On June 11, D-backs were in first, Dodgers were struggling; paths have diverged since that fight-filled night.
By JACK MAGRUDER FS Arizona
PHOENIX -- It is impossible to define exactly when the NL West began its complete 180 from in the Diamondbacks' control to in that of the
Dodgers. The season is too long. The factors too numerous.
But June 11 might be a place to start.
The benches-cleaning brawl between the D-backs and Dodgers that night seemed to change the complexion of the division, the relationship between the two teams and, well, everything.
The Dodgers' recovery has included personnel infusions.
Yasiel Puig's promotion from the minor leagues June 3 obviously helped, as did the return of
Zack Greinke from a five-week stay on the disabled list following his fight with Carlos Quentin on April 11. Puig and the Marlins' Jose Fernandez are the top candidates for the NL Rookie of the Year award.
Hanley Ramirez has been even more productive than Puig since returning from the disabled list for good June 4, and
Adrian Gonzalez is having the type of season reminiscent of his time in San Diego.
Still, when Ian Kennedy hit Puig in the sixth inning and Greinke in the seventh to trigger the full-scale fight June 11, it was almost as if a stodgy millionaire had finally noticed the bank was on fire.
Kennedy's retaliation against Greinke after Greinke hit Miguel Montero in the top of the seventh inning was intentional, the type of baseball that old-schoolers love. But it was also ill-timed. The ensuing 10-day suspension took Kennedy out of the rotation at a time when the D-backs already were down a man, jumbling the staff even more.
The Dodgers took it from there. They were in last place in the division and 8 1/2 games back of the first-place Diamondbacks after the D-backs pulled out a come-from-behind victory in the first game of the series June 10, but the Dodgers mounted a late-inning comeback of their own to win the night Puig and Greinke were hit. While it took another fortnight to completely reverse the momentum, the Dodgers have been the best team in the National League since.
The D-backs' lead was down to four games by July 1, as everyone in the division played poorly enough to bring the Dodgers back into the race. It was 2 1/2 games by the All-Star break. The Dodgers kept coming, claiming first place in the division for the first time July 23, and they have rolled through the league since, their three straight weekend losses in Cincinnati notwithstanding.
Manager Don Mattingly, who some believed was another bad week from losing his job in early June, has felt the full turnaround becoming a top candidate for the NL Manager of the Year along with the Pirates' Clint Hurdle, the Cardinals' Mike Matheny and the Braves' Fredi Gonzalez.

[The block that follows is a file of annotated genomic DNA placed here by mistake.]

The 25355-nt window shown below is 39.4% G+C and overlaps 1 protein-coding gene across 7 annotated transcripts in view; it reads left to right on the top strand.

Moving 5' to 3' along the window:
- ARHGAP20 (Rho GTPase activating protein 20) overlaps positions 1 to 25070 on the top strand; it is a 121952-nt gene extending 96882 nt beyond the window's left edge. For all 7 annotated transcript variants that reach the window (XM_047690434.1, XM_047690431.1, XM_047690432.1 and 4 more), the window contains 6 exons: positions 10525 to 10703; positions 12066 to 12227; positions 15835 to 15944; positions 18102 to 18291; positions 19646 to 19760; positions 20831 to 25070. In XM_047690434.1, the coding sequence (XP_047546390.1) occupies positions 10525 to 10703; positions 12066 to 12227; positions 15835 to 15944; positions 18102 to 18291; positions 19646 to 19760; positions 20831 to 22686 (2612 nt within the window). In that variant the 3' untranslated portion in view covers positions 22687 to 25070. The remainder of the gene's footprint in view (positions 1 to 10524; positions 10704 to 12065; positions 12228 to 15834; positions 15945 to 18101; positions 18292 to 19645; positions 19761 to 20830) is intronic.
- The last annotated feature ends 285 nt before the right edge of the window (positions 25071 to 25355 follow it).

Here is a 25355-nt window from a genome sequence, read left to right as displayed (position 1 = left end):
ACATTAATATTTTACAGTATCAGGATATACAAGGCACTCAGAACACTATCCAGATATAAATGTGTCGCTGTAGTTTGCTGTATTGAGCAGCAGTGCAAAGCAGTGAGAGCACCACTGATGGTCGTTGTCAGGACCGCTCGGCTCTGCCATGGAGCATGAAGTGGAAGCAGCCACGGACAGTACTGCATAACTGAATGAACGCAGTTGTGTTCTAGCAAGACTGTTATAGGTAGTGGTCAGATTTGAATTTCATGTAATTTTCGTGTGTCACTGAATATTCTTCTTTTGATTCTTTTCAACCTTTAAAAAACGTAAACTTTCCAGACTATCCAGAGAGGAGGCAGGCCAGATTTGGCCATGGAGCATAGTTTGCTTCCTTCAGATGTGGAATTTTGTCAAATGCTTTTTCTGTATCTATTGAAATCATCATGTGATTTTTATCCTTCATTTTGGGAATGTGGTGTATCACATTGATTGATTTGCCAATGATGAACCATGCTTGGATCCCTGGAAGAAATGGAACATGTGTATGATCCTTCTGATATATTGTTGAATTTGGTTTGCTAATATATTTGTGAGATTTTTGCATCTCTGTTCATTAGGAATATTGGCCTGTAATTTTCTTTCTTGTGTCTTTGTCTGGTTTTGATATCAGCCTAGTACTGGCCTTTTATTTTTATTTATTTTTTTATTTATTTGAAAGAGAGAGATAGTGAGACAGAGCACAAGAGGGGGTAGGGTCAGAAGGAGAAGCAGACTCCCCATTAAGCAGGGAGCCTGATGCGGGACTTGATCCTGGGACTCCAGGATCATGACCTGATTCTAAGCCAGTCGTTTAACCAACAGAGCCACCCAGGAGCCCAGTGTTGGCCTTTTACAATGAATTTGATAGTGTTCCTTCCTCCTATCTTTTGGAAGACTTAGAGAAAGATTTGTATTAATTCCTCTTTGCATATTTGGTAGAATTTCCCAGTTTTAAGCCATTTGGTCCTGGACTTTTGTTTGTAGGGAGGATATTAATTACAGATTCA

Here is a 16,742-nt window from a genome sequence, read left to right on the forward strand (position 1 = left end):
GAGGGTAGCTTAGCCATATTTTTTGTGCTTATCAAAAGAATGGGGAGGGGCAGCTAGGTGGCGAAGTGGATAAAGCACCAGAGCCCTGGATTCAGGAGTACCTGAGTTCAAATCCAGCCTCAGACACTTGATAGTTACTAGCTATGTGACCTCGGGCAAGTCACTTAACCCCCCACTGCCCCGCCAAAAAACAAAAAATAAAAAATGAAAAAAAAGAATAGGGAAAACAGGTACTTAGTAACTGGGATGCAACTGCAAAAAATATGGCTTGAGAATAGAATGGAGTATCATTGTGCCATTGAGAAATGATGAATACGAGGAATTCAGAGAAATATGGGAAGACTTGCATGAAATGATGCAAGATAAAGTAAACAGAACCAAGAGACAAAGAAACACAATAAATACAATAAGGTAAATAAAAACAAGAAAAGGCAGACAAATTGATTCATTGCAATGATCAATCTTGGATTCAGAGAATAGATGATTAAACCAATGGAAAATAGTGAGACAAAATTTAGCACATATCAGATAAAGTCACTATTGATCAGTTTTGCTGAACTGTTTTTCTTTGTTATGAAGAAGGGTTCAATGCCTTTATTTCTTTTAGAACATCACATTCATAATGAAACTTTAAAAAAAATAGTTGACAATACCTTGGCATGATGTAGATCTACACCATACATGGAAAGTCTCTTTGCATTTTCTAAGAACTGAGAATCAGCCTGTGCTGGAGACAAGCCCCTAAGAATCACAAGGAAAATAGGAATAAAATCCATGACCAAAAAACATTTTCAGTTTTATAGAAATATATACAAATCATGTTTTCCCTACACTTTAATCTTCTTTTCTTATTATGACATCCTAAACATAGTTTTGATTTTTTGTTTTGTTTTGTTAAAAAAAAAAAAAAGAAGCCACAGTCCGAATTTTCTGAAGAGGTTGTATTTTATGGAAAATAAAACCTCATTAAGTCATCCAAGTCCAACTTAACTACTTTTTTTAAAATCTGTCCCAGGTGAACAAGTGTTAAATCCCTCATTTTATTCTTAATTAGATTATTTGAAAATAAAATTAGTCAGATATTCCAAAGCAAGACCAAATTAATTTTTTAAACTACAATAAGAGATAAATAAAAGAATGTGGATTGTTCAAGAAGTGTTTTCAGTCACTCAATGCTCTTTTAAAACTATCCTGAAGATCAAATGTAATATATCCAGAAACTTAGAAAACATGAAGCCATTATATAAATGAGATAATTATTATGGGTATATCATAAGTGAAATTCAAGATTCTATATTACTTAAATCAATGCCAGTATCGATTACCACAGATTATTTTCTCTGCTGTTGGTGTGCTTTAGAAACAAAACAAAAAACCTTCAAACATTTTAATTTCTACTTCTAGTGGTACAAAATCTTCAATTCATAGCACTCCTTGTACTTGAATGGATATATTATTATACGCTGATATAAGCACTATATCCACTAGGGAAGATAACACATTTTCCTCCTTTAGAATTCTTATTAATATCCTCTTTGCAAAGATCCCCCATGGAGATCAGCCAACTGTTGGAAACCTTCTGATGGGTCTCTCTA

The Dodgers are 55-23 since June 11 and 52-17 since June 22, when they bottomed out, 9 1/2 games behind the D-backs. That kind of run (.754 winning percentage) has not been seen over a full season since Cleveland went 111-43 (.721) in 1952, when its winning percentage was the best in baseball since 1909.
The series reversal has been just as severe. The D-backs had mostly had their way with the Dodgers since the start of the 2011 season, going 29-16 after winning the first three series this season. They had lost only three of the previous 15 series before Dodgers swept a three-game series at Chase Field from July 8-10, the first meeting after the brawl. The Dodgers took the first two games easily, winning 6-1 in both games behind Greinke and new starter Ricky Nolasco, and they took advantage of a ninth-inning blown save to force extra innings and win the final game 7-5 in 14 innings.
With Nolasco adding more stability to a rotation topped by Cy Young favorite
Clayton Kershaw and Greinke, the Dodgers have received the kind of starting pitching common to a contender. Their starters have the best ERA in the majors, 3.08. At the same time, their shaky bullpen has been among the best in baseball since
Kenley Jansen took over as closer, coinciding exactly with the D-backs' June visit. The Dodgers have 18 blown saves for the season but only two since July 1.
The D-backs' rotation, meanwhile, was compromised by the loss of
Brandon McCarthy for nine weeks and Trevor Cahill for almost seven, and the D-backs now rank 10th in the NL with a 4.10 ERA, a run a game worse than that of the Dodgers. The bullpen leads the majors with 27 saves, although it has been better since Brad Ziegler took over as closer. Those are the two numbers a team built to win with pitching and defense cannot abide.
It is impossible to say June 11 was the defining point of both teams' seasons, but a lot has changed since then, and not much of it good for the Diamondbacks.